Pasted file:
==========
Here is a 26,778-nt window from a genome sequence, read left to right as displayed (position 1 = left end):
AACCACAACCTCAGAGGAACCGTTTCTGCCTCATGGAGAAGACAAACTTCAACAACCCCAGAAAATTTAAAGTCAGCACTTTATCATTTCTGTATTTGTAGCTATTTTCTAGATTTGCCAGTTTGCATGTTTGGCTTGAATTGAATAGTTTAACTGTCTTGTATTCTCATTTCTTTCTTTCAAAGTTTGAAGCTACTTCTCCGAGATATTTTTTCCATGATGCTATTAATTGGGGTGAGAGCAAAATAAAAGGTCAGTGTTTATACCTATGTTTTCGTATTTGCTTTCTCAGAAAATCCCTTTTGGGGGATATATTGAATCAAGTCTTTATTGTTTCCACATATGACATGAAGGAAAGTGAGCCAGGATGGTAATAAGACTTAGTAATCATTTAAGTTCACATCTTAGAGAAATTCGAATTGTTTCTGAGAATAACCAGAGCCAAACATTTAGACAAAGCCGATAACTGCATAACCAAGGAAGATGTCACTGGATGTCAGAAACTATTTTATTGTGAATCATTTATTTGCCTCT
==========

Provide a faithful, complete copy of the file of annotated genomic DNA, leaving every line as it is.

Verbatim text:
Here is a 26,778-nt window from a genome sequence, read left to right as displayed (position 1 = left end):
AACCACAACCTCAGAGGAACCGTTTCTGCCTCATGGAGAAGACAAACTTCAACAACCCCAGAAAATTTAAAGTCAGCACTTTATCATTTCTGTATTTGTAGCTATTTTCTAGATTTGCCAGTTTGCATGTTTGGCTTGAATTGAATAGTTTAACTGTCTTGTATTCTCATTTCTTTCTTTCAAAGTTTGAAGCTACTTCTCCGAGATATTTTTTCCATGATGCTATTAATTGGGGTGAGAGCAAAATAAAAGGTCAGTGTTTATACCTATGTTTTCGTATTTGCTTTCTCAGAAAATCCCTTTTGGGGGATATATTGAATCAAGTCTTTATTGTTTCCACATATGACATGAAGGAAAGTGAGCCAGGATGGTAATAAGACTTAGTAATCATTTAAGTTCACATCTTAGAGAAATTCGAATTGTTTCTGAGAATAACCAGAGCCAAACATTTAGACAAAGCCGATAACTGCATAACCAAGGAAGATGTCACTGGATGTCAGAAACTATTTTATTGTGAATCATTTATTTGCCTCT